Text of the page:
❀ a size 90/14 needle in ***top stitch, metallic, denim/jeans, as well as the Bernina “Cordonnet” styled needle are nearly  identical in that they have a sharp tip, elongated eye, and deeper groove which work best with 40 weight cottons, 40 weight tri-lobal polyester threads and metallic threads; AND... especially in free motion!

***these days, I am completely sold on Superior's Titanium coated, Topstitch needles in sizes 70,80,90. and 100. they last twice as long as regular needles, and they are so worth it!

use your machine's potential to it's fullest... and then sew and enJOY!

and... i'm working at gettings pics for the "kitchen towel tutorial" ... so i hope you'll "stay tuned" and come on back, ya hear?!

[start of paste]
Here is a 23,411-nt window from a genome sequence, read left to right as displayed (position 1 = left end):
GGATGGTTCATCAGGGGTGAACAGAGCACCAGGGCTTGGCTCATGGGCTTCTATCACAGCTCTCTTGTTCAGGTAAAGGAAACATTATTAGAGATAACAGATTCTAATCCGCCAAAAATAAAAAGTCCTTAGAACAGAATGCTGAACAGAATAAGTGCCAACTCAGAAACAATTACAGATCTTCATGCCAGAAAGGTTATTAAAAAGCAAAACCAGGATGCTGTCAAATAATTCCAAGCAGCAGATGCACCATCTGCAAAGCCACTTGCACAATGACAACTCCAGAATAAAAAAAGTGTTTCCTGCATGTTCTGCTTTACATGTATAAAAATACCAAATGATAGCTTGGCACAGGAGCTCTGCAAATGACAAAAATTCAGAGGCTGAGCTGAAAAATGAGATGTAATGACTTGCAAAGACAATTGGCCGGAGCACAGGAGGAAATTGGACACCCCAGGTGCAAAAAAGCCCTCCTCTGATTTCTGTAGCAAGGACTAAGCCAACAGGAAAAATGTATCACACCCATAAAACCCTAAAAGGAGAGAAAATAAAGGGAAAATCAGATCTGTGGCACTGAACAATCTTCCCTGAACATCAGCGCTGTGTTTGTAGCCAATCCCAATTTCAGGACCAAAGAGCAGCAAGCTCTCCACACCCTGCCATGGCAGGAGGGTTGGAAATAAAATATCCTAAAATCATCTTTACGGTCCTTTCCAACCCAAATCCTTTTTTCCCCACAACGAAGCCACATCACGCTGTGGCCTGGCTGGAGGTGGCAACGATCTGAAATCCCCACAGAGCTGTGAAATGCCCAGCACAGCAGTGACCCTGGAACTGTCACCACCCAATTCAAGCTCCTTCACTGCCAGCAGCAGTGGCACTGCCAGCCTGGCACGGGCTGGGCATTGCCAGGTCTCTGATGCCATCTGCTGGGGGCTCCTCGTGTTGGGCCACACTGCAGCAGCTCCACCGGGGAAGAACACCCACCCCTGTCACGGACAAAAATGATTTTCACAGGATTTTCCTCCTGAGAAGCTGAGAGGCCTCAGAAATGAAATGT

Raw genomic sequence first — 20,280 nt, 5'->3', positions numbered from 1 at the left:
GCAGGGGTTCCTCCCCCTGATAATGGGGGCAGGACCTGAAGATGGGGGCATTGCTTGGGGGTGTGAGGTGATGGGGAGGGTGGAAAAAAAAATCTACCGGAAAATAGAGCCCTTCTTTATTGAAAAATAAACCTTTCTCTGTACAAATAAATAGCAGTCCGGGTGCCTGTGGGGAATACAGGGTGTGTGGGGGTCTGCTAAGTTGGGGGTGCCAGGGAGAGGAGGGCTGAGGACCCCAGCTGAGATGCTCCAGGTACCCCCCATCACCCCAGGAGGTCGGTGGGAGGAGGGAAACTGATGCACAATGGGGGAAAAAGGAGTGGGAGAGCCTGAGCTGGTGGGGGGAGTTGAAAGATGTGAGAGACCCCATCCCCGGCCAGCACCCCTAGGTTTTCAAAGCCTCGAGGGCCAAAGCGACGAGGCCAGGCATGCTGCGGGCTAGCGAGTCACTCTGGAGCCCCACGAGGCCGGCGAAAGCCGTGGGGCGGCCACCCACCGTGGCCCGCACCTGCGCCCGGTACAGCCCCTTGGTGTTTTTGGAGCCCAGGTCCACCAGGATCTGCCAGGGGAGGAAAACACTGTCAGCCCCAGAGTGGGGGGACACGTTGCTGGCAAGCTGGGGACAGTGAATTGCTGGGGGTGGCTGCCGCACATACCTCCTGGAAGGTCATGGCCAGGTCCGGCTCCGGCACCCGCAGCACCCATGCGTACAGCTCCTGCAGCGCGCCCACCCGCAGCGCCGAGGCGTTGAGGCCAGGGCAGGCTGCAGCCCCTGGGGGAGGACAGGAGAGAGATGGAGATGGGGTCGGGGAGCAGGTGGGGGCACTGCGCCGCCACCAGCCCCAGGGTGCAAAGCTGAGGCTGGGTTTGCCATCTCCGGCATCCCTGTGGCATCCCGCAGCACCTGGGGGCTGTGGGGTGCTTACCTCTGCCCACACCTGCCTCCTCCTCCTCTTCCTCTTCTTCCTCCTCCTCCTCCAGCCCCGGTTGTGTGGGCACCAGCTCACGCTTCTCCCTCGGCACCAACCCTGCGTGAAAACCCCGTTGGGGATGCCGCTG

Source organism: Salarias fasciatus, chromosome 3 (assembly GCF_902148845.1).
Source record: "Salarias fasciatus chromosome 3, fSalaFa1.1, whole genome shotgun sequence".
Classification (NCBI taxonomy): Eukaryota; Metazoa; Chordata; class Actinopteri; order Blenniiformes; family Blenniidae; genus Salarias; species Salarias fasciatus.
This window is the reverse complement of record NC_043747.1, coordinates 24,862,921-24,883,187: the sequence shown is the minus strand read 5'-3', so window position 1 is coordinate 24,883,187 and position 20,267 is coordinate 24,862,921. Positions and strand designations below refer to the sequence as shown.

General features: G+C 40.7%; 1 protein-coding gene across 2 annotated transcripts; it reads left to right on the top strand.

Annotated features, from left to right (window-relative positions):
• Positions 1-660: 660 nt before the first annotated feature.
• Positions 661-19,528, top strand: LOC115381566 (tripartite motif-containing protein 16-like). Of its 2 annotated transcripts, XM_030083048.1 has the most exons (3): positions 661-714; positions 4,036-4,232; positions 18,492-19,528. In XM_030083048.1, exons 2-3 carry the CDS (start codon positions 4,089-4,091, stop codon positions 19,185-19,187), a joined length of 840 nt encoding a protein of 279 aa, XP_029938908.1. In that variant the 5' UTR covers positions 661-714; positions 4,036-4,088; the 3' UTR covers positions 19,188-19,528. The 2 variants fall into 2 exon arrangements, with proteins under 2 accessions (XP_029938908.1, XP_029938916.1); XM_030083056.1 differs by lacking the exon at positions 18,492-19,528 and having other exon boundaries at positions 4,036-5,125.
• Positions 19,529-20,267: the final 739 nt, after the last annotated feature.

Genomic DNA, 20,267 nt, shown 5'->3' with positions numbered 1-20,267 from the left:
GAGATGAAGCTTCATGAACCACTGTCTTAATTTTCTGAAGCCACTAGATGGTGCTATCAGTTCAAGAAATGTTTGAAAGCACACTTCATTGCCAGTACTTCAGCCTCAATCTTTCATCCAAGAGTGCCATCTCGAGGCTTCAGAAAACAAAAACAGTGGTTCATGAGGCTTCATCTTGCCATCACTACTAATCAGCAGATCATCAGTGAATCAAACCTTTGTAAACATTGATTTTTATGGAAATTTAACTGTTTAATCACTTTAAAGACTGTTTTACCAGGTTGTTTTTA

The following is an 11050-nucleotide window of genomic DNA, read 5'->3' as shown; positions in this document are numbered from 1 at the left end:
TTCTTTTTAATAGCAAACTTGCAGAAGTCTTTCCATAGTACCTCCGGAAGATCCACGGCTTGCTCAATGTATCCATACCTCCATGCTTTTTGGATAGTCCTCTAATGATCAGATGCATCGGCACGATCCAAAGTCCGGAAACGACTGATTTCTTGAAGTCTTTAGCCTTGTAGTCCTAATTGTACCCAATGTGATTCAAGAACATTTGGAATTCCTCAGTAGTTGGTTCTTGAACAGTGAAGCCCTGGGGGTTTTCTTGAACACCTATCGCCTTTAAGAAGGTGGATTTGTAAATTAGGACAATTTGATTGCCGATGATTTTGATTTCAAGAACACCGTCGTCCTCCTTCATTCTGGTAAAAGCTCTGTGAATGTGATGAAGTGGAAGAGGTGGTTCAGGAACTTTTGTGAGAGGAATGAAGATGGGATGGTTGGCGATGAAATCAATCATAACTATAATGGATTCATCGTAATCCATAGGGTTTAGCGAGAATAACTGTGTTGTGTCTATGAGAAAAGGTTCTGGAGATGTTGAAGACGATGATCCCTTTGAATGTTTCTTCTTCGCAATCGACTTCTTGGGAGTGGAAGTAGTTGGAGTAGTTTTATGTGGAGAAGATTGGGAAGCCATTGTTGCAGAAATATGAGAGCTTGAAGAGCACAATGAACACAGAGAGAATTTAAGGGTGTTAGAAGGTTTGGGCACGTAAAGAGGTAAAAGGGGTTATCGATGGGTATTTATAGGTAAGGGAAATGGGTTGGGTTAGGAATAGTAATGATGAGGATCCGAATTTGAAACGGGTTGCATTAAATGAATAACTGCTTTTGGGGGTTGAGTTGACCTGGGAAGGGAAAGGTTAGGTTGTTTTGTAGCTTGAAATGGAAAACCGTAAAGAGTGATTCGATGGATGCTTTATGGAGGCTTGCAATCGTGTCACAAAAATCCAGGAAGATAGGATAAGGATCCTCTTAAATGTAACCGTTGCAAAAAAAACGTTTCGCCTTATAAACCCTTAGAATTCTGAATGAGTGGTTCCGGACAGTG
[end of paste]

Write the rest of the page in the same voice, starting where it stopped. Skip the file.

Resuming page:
blessings!
xo
les

Thursday, July 4, 2013

the red, white n' blue and a log cabin ~

happy fourth of july!  

more than just red, white and blue, pink, yellow, and green also make themselves known in this vintage-style quilt.  made from reproduction prints, designed and pieced into this log cabin quilt by my friend annette.  she gave it to me to quilt, at least a year ago.  {maybe two?!}  lol

it was fun to quilt, even though it was a little tough to see with white thread on white fabric.  always makes it more of a challenge for me, especially with my eyes.  

i chose king tut 40 wt 100% cotton for the top thread, matched with masterpiece 50 wt 100% cotton in the bobbin, and a 90/14 topstitch needle, lowering my tension to 2.25. it's a great combo! i also love my bernina #24 open toe "c" foot